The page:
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13 bodies piled in SUVs in Mexico, funeral attack kills 5


MEXICO CITY (AP) — Authorities in Mexico said Tuesday that 13 bodies were found stuffed into two SUVs in northern Mexico, while a shooting attack on a funeral in another state killed five and wounded four.

The violence appears to be part of bloody turf battles involving the Jalisco cartel that has left dozens dead in recent weeks.

Prosecutors in the northern state of San Luis Potosi said the bodies of 11 men and two women were found Monday in two SUVs on the side of a road near the border with the neighboring state of Zacatecas.

Prosecutors said Tuesday that a hand-written drug gang message was found at the scene, and local media reported the message was signed by the Jalisco cartel. One of the vehicles had Jalisco license plates.

Zacatecas was long dominated by the old Zetas cartel, but has been the scene of incursions by Jalisco, Mexico’s fastest-growing and most violent gang, as well as the Sinaloa cartel.

In Mexico’s most violent state, Guanajuato, officials said five people were killed and four wounded in a shooting attack Monday on a funeral in the town of Jaral del Progreso.

The victims were apparently there to mourn the victim of a previous killing.

On Sept. 27, gunmen killed 11 people, including four women, at a bar in Jaral del Progreso. It was not immediately clear if the person being mourned Monday was a victim in that attack, which officials said bore the signs of a drug gang killing.

The area is near the border with Michoacán state, which has been a point of incursion for the Jalisco cartel, which wants to move into Guanajuato.

Guanajuato has been the most violent state in Mexico in recent years, but authorities had hoped the detention of a leader of a local gang on Aug. 2 would help stem the violence.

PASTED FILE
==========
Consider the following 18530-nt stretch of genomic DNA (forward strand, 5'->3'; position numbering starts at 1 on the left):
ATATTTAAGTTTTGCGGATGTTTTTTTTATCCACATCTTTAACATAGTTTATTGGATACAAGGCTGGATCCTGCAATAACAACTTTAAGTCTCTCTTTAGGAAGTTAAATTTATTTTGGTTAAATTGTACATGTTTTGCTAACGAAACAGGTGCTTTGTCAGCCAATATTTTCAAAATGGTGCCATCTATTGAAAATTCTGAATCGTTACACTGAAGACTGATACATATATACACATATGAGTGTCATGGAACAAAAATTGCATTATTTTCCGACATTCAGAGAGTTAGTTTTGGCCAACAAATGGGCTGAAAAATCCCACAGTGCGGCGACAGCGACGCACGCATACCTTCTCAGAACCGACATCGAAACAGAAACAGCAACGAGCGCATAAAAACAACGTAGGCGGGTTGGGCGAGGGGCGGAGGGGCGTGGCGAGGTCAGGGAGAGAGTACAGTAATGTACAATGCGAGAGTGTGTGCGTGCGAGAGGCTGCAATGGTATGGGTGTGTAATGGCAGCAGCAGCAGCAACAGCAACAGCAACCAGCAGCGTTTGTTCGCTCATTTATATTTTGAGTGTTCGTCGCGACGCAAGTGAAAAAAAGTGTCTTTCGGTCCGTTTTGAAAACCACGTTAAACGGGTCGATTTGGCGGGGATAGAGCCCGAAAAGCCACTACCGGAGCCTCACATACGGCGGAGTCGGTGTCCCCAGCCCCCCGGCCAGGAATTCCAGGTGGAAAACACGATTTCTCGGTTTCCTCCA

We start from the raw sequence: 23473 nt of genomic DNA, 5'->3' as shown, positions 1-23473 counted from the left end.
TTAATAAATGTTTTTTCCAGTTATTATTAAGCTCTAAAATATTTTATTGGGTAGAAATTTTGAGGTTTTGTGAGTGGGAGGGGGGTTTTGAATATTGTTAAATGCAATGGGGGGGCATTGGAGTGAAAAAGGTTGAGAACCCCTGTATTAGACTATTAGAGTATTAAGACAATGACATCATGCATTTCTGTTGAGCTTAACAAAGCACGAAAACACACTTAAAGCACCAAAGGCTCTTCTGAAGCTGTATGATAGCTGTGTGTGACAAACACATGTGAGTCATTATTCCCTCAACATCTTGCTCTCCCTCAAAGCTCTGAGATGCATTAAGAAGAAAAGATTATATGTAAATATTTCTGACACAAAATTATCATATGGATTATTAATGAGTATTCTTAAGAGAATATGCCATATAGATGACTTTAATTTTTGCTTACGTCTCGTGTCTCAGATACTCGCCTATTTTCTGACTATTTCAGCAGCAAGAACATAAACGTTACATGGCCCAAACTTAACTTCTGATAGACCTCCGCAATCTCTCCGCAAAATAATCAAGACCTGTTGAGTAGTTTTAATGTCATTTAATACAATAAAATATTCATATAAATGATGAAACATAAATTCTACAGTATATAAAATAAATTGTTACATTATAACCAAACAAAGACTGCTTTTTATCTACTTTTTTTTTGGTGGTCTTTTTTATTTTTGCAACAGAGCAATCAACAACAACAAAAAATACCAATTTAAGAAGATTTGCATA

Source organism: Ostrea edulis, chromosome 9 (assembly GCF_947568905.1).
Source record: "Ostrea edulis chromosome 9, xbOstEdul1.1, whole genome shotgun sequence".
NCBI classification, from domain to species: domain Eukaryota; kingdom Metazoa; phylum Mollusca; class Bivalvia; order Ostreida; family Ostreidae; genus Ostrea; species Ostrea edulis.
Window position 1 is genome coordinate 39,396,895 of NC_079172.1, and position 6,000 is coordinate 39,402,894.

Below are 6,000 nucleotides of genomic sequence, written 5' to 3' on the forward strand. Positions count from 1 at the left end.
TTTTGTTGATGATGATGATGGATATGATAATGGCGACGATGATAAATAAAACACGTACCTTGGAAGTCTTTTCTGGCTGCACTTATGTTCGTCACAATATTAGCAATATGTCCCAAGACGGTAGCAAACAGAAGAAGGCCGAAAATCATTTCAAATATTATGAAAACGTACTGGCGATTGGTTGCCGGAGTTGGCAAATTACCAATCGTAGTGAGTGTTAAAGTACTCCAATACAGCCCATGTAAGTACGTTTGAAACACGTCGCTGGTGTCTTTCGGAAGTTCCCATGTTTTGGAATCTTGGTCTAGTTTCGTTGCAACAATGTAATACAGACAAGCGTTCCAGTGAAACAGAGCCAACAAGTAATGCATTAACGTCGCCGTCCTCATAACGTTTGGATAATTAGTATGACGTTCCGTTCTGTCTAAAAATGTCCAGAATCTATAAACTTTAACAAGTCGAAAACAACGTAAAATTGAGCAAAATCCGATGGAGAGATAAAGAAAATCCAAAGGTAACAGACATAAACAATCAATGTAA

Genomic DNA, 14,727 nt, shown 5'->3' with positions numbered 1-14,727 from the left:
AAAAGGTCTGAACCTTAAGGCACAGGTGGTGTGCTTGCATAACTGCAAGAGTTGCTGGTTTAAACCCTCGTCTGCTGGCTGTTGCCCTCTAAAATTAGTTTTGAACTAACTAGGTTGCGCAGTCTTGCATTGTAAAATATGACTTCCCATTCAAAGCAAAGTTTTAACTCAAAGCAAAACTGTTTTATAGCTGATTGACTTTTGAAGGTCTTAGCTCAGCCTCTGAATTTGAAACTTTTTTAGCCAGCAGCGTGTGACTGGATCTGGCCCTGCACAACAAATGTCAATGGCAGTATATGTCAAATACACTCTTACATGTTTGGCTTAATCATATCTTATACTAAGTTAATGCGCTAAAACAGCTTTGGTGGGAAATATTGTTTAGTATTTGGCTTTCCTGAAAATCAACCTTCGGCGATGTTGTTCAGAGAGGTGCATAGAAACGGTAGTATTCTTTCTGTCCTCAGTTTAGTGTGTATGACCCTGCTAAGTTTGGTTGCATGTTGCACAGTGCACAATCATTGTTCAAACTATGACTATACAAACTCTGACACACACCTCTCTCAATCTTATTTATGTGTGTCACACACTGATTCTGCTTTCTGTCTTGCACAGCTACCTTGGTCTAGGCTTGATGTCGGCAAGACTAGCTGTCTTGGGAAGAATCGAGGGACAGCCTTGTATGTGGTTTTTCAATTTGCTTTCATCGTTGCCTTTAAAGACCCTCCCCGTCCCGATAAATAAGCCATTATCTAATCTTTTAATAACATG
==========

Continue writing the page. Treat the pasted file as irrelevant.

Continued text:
The detained leader of the Santa Rosa de Lima gang, José Antonio Yépez Ortíz, was better known by his nickname “El Marro,” which means “The Sledgehammer.” He had long fought a bloody turf battle with the Jalisco cartel, and authorities blamed him for much of the violence in the industrial and farming state.

While murders across the state dropped slightly to 339 in August from 403 in July, they may be rebounding in September and October as gang members fight to fill the vacuum left by Yépez Ortiz’s detention.

On Sunday, two severed human heads were found on the side of a highway in another Guanajuato town, Romita. Then on Monday, police in the larger city of Celaya reported finding “several black bags in wooden boxes, a sack and some sheets” containing hacked-up bodies.

“These were found next to a banner and placards with messages referring to organized crime,” meaning drug cartels, the city police reported.

On nearby boulevards, banners signed by the Jalisco cartel appeared around the same time.

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The Associated Press


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